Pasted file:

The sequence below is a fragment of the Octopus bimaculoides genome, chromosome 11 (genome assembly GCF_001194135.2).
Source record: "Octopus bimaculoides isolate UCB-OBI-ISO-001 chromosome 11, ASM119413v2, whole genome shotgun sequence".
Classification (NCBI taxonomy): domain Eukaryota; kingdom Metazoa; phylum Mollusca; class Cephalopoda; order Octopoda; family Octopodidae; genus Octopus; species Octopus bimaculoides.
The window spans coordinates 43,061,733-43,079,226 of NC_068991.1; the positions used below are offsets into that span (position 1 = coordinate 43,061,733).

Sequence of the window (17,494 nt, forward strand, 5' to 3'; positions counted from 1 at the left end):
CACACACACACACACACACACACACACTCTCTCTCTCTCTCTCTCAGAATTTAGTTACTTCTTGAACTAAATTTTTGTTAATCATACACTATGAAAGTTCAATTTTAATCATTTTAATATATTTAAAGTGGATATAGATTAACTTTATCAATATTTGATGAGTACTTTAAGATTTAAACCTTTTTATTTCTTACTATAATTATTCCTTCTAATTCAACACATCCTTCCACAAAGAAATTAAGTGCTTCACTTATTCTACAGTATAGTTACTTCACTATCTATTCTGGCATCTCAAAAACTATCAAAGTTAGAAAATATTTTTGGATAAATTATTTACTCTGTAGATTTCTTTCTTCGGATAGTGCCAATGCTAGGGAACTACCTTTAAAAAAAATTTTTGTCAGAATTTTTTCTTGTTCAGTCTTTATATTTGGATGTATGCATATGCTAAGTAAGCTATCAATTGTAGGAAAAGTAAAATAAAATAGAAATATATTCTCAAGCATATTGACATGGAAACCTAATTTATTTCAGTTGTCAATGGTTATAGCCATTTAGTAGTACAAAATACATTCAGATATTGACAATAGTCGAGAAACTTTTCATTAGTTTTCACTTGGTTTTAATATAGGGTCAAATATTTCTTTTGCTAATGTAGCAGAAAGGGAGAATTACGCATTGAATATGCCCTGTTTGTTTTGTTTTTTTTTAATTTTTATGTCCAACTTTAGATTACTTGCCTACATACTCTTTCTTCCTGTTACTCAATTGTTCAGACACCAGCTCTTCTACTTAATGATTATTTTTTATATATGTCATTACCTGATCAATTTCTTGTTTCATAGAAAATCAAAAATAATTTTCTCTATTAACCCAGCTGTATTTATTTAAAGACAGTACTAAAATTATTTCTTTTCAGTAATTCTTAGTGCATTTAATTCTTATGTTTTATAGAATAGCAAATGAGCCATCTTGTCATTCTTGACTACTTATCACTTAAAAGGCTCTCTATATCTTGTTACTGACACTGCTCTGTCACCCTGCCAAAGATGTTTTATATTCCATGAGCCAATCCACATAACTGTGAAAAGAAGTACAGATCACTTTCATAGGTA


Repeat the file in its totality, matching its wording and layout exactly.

The sequence below is a fragment of the Octopus bimaculoides genome, chromosome 11 (genome assembly GCF_001194135.2).
Source record: "Octopus bimaculoides isolate UCB-OBI-ISO-001 chromosome 11, ASM119413v2, whole genome shotgun sequence".
Classification (NCBI taxonomy): domain Eukaryota; kingdom Metazoa; phylum Mollusca; class Cephalopoda; order Octopoda; family Octopodidae; genus Octopus; species Octopus bimaculoides.
The window spans coordinates 43,061,733-43,079,226 of NC_068991.1; the positions used below are offsets into that span (position 1 = coordinate 43,061,733).

Sequence of the window (17,494 nt, forward strand, 5' to 3'; positions counted from 1 at the left end):
CACACACACACACACACACACACACACTCTCTCTCTCTCTCTCTCAGAATTTAGTTACTTCTTGAACTAAATTTTTGTTAATCATACACTATGAAAGTTCAATTTTAATCATTTTAATATATTTAAAGTGGATATAGATTAACTTTATCAATATTTGATGAGTACTTTAAGATTTAAACCTTTTTATTTCTTACTATAATTATTCCTTCTAATTCAACACATCCTTCCACAAAGAAATTAAGTGCTTCACTTATTCTACAGTATAGTTACTTCACTATCTATTCTGGCATCTCAAAAACTATCAAAGTTAGAAAATATTTTTGGATAAATTATTTACTCTGTAGATTTCTTTCTTCGGATAGTGCCAATGCTAGGGAACTACCTTTAAAAAAAATTTTTGTCAGAATTTTTTCTTGTTCAGTCTTTATATTTGGATGTATGCATATGCTAAGTAAGCTATCAATTGTAGGAAAAGTAAAATAAAATAGAAATATATTCTCAAGCATATTGACATGGAAACCTAATTTATTTCAGTTGTCAATGGTTATAGCCATTTAGTAGTACAAAATACATTCAGATATTGACAATAGTCGAGAAACTTTTCATTAGTTTTCACTTGGTTTTAATATAGGGTCAAATATTTCTTTTGCTAATGTAGCAGAAAGGGAGAATTACGCATTGAATATGCCCTGTTTGTTTTGTTTTTTTTTAATTTTTATGTCCAACTTTAGATTACTTGCCTACATACTCTTTCTTCCTGTTACTCAATTGTTCAGACACCAGCTCTTCTACTTAATGATTATTTTTTATATATGTCATTACCTGATCAATTTCTTGTTTCATAGAAAATCAAAAATAATTTTCTCTATTAACCCAGCTGTATTTATTTAAAGACAGTACTAAAATTATTTCTTTTCAGTAATTCTTAGTGCATTTAATTCTTATGTTTTATAGAATAGCAAATGAGCCATCTTGTCATTCTTGACTACTTATCACTTAAAAGGCTCTCTATATCTTGTTACTGACACTGCTCTGTCACCCTGCCAAAGATGTTTTATATTCCATGAGCCAATCCACATAACTGTGAAAAGAAGTACAGATCACTTTCATAGGTA